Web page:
Blogs, or to spell out the contraction, web logs, were originally just that: a log of interesting things found on the internet. Yesterday was a day when I rediscovered that tradition. Prompted by a comment from glaciologist Mauri Pelto on my recent Greenland post, I started off by making a visit to NASA’s MODIS Rapid Response System image site, which provides access to near real-time imagery from the Aqua and Terra satellites (click on Near-real-time production under “quick links” to be taken to the most recent images). The images aren’t fully processed (you can see “stripes” and slight distortions), but they give you a good look at what’s going on. I first went and had a look at what spring on the Petermann glacier in NW Greenland looked like:
The dark area running left to right is open water (with skiffs of ice) in the Nares Strait between Ellesmere Island (top) and Greenland (bottom). The ball shape on the right is open water in the Lincoln Sea, where pack ice is breaking up and heading south through the strait. The Petermann flows upwards into Nares Strait a little to the right of centre. If you click on the image and look at the full version on the NASA site at 250m resolution (caution, big file), you can see a lot of detail on the glacier tongue, including the rifts Mauri discusses in his post on the subject at From A Glacier’s Perspective. Compare that view with the sea ice map from the University of Bremen’s web site. The thumbnail at the top of the post shows how that open water showed up yesterday — a thin yellow line. But when you look at the ice at higher resolution in the visual spectrum you see something much more dramatic: open water with sea ice being exported from the Arctic ocean.
So far so good. That I’m a sucker for pretty pictures from space is not news. But I recalled that over at µWatts they’d begun their regular spring effort to make fun of the Catlin Ice Survey, and so I hopped over to the Survey’s rather good web site. The Catlin team are hauling sledges towards the pole, taking lots of ice measurements as they go. This blog item struck me as interesting:
Our Explorer Team have reported another day of walking on ‘flippy floppy ice’, the likes of which none of them have experienced, despite clocking up years of Polar Travel between them.
This ultra-thin, bendy ice is created when great expanses of open water refreeze, and that which our team is gingerly making their way across is often no more than a few days old.
“The conditions we’re experiencing are unlike anything I’ve seen in any of the nineteen expeditions I’ve previously been on,” says Martin Hartley. “There are great swathes of only recently refrozen open water peppered with small snow-covered islands of ice in the distance. I wonder if this is a sign of things to come for Arctic travel?”
That prompted to me to see if I could get some MODIS imagery of the team’s position. It’s not easy from the raw product to work out exactly what you’re looking at, but then I found this wonderful Arctic mosaic: images from the Terra satellite stitched together to give a view of the Arctic as it was on March 27th , from high above the North Pole.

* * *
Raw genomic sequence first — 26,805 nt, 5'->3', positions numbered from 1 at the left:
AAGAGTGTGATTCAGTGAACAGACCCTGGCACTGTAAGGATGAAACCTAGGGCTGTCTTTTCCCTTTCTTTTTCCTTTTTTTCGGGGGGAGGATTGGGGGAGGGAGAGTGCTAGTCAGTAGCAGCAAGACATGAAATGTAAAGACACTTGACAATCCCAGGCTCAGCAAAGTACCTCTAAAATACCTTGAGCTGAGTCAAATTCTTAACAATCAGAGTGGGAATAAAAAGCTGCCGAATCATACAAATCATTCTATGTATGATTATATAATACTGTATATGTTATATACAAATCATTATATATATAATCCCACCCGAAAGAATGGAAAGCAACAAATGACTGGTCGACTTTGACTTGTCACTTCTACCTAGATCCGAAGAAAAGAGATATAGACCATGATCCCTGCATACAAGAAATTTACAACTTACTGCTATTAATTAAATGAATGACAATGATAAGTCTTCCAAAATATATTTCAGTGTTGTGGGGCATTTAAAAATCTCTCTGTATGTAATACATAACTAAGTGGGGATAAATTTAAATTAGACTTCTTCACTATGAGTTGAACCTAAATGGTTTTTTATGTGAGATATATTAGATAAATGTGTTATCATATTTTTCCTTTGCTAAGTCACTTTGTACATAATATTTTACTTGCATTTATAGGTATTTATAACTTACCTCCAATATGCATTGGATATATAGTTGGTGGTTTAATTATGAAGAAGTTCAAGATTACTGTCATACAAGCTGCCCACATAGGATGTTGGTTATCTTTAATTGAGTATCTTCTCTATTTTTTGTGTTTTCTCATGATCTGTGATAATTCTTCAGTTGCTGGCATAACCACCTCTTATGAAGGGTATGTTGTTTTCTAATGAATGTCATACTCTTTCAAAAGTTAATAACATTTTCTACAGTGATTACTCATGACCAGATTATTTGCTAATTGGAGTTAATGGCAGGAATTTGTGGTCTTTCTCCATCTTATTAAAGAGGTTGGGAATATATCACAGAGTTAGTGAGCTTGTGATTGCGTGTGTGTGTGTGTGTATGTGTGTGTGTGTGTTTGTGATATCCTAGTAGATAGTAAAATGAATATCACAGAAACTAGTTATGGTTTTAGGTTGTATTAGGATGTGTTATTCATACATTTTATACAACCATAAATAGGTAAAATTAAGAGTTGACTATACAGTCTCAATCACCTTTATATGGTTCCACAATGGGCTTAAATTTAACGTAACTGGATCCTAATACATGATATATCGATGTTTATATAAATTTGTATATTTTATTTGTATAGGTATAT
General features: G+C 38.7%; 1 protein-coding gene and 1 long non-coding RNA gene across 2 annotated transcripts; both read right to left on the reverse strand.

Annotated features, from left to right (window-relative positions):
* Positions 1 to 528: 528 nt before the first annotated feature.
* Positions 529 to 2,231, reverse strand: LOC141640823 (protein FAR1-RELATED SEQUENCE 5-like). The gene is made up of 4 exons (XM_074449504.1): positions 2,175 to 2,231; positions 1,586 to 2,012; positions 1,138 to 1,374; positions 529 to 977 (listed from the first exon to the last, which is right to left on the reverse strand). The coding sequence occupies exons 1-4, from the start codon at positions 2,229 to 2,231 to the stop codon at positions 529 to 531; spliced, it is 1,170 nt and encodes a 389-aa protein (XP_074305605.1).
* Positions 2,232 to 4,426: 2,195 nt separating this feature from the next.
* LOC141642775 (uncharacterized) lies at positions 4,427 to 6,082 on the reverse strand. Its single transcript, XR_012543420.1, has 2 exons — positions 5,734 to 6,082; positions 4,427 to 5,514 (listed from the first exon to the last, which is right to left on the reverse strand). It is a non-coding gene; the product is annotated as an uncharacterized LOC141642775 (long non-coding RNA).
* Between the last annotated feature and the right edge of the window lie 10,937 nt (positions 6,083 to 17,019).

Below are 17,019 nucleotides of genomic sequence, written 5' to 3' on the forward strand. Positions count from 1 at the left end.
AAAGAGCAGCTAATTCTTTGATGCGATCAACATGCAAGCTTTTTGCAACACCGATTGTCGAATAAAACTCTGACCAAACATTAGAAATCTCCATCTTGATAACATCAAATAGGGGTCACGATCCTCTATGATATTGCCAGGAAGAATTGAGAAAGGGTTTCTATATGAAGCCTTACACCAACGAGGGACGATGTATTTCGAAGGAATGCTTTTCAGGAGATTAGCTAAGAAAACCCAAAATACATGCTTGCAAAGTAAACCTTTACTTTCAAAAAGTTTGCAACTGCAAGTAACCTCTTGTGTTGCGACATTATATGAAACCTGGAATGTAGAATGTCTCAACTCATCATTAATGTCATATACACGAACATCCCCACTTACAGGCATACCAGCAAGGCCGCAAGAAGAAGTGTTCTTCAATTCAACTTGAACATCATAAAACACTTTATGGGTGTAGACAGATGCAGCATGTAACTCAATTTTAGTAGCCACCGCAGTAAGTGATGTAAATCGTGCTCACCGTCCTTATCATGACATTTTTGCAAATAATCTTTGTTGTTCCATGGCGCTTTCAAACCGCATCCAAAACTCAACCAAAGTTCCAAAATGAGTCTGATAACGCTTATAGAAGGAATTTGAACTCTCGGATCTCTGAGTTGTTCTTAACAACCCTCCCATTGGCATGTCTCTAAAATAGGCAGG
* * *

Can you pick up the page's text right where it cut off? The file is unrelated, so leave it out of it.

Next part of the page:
Click on the image to get to the full size 1 km resolution image. It’s a big file, but worth every byte. It is a thing of great beauty. There’s not much cloud around at the top of the world, and most of the sea ice is exposed to view. Find Nares Strait and scroll upwards. There are great cracks in the pack ice, some dark and new, others grey and obviously recently frozen over. It looks as though the Catlin team are somewhere in the middle of all that cracked ice, and I don’t envy them one bit… [To get other mosaics click on "Arctic mosaics" under "quick links" on the MODIS front page, but you may have to page back to earlier days to get full pictures. The Antarctica mosaics are also stunning.]
For the Arctic tourist from space there’s a huge amount to see in this image: cloud streets curving south round the top of Svalbard, new sea ice forming frappucino swirls off Novaya Zemlya, and between Svalbard and Greenland plates of pack ice crack and refreeze together as they exit the Arctic Basin. If nothing else, it shows just how mobile the sea ice is, and how extensively it’s fractured. You can quantify that mobility by looking at the tracks of the International Arctic Buoy Programme (here), or by looking at the reports from the Catlin ice team. They’re slaving away towards the pole, but the ice is moving them away. Some days they get precisely nowhere.
So what’s really going on up North? Should I be betting on a new record minimum this year? Andy Revkin at DotEarth recently suggested that the winter weather patterns were conducive to ice build-up, despite warmth over northeast Canada and Greenland. William “Stoat” Connolley deems it unlikely he’ll be betting this year, preferring to stick with his $1,000 bet with Joe Romm against 90% loss by 2020. On the other hand, my peregrinations around the imagery confirm my view that the key to the current situation is not the extent (or area) of the ice, it’s the volume. As the Catlin team reports, some of the stuff that contributes to the figures is only a few centimetres thick. There should be some new numbers on ice volume from Ron Kwok’s team at NASA in the next couple of months, and the SEARCH forecasting exercise is being repeated this year, so more data will soon be available. In the meantime, I’m not going to bet against a new record, but reserve the right not to bet at all. And now I have a hedge to trim…
Finally, and in the spirit of traditional blogging, here’s something I missed when it first came out — an article by Johann Hari at The Economist‘s Intelligent Life magazine describing a visit to Greenland last year. His description of the Inuit response to warming is compelling.